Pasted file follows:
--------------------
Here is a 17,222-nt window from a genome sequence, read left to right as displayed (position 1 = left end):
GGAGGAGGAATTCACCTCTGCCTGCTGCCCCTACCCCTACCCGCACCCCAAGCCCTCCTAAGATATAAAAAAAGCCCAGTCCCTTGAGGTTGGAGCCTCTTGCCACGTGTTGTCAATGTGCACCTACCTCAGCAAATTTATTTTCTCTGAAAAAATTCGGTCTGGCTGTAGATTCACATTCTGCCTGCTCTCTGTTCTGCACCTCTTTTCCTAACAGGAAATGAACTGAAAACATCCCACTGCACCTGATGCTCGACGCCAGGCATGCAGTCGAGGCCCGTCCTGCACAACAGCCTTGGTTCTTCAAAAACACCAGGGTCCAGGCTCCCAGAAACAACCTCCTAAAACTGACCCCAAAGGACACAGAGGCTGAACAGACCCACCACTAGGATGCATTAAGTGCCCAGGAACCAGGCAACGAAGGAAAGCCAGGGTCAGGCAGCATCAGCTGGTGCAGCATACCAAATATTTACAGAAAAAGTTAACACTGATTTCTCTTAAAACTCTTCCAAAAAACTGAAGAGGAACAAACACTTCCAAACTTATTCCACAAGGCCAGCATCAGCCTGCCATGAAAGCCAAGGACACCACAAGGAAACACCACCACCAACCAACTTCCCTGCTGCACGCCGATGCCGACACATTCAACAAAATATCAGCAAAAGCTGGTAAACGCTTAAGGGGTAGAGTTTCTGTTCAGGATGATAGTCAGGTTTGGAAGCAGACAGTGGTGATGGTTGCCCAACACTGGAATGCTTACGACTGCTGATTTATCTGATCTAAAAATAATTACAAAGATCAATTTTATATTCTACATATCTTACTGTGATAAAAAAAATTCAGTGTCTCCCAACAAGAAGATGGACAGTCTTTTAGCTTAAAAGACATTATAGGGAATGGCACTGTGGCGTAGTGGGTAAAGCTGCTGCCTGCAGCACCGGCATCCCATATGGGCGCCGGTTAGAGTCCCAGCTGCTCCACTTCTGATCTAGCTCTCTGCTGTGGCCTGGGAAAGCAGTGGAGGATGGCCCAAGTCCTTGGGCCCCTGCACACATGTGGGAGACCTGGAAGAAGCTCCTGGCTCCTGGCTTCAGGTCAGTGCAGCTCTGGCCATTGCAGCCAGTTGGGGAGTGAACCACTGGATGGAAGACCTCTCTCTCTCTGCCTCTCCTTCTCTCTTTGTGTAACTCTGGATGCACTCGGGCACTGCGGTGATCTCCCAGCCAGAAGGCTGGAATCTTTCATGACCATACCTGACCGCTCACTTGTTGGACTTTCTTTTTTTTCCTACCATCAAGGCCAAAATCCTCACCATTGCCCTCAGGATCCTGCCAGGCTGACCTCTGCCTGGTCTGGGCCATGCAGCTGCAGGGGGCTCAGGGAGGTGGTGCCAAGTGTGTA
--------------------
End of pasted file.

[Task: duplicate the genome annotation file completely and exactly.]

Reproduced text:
Here is a 17,222-nt window from a genome sequence, read left to right as displayed (position 1 = left end):
GGAGGAGGAATTCACCTCTGCCTGCTGCCCCTACCCCTACCCGCACCCCAAGCCCTCCTAAGATATAAAAAAAGCCCAGTCCCTTGAGGTTGGAGCCTCTTGCCACGTGTTGTCAATGTGCACCTACCTCAGCAAATTTATTTTCTCTGAAAAAATTCGGTCTGGCTGTAGATTCACATTCTGCCTGCTCTCTGTTCTGCACCTCTTTTCCTAACAGGAAATGAACTGAAAACATCCCACTGCACCTGATGCTCGACGCCAGGCATGCAGTCGAGGCCCGTCCTGCACAACAGCCTTGGTTCTTCAAAAACACCAGGGTCCAGGCTCCCAGAAACAACCTCCTAAAACTGACCCCAAAGGACACAGAGGCTGAACAGACCCACCACTAGGATGCATTAAGTGCCCAGGAACCAGGCAACGAAGGAAAGCCAGGGTCAGGCAGCATCAGCTGGTGCAGCATACCAAATATTTACAGAAAAAGTTAACACTGATTTCTCTTAAAACTCTTCCAAAAAACTGAAGAGGAACAAACACTTCCAAACTTATTCCACAAGGCCAGCATCAGCCTGCCATGAAAGCCAAGGACACCACAAGGAAACACCACCACCAACCAACTTCCCTGCTGCACGCCGATGCCGACACATTCAACAAAATATCAGCAAAAGCTGGTAAACGCTTAAGGGGTAGAGTTTCTGTTCAGGATGATAGTCAGGTTTGGAAGCAGACAGTGGTGATGGTTGCCCAACACTGGAATGCTTACGACTGCTGATTTATCTGATCTAAAAATAATTACAAAGATCAATTTTATATTCTACATATCTTACTGTGATAAAAAAAATTCAGTGTCTCCCAACAAGAAGATGGACAGTCTTTTAGCTTAAAAGACATTATAGGGAATGGCACTGTGGCGTAGTGGGTAAAGCTGCTGCCTGCAGCACCGGCATCCCATATGGGCGCCGGTTAGAGTCCCAGCTGCTCCACTTCTGATCTAGCTCTCTGCTGTGGCCTGGGAAAGCAGTGGAGGATGGCCCAAGTCCTTGGGCCCCTGCACACATGTGGGAGACCTGGAAGAAGCTCCTGGCTCCTGGCTTCAGGTCAGTGCAGCTCTGGCCATTGCAGCCAGTTGGGGAGTGAACCACTGGATGGAAGACCTCTCTCTCTCTGCCTCTCCTTCTCTCTTTGTGTAACTCTGGATGCACTCGGGCACTGCGGTGATCTCCCAGCCAGAAGGCTGGAATCTTTCATGACCATACCTGACCGCTCACTTGTTGGACTTTCTTTTTTTTCCTACCATCAAGGCCAAAATCCTCACCATTGCCCTCAGGATCCTGCCAGGCTGACCTCTGCCTGGTCTGGGCCATGCAGCTGCAGGGGGCTCAGGGAGGTGGTGCCAAGTGTGTA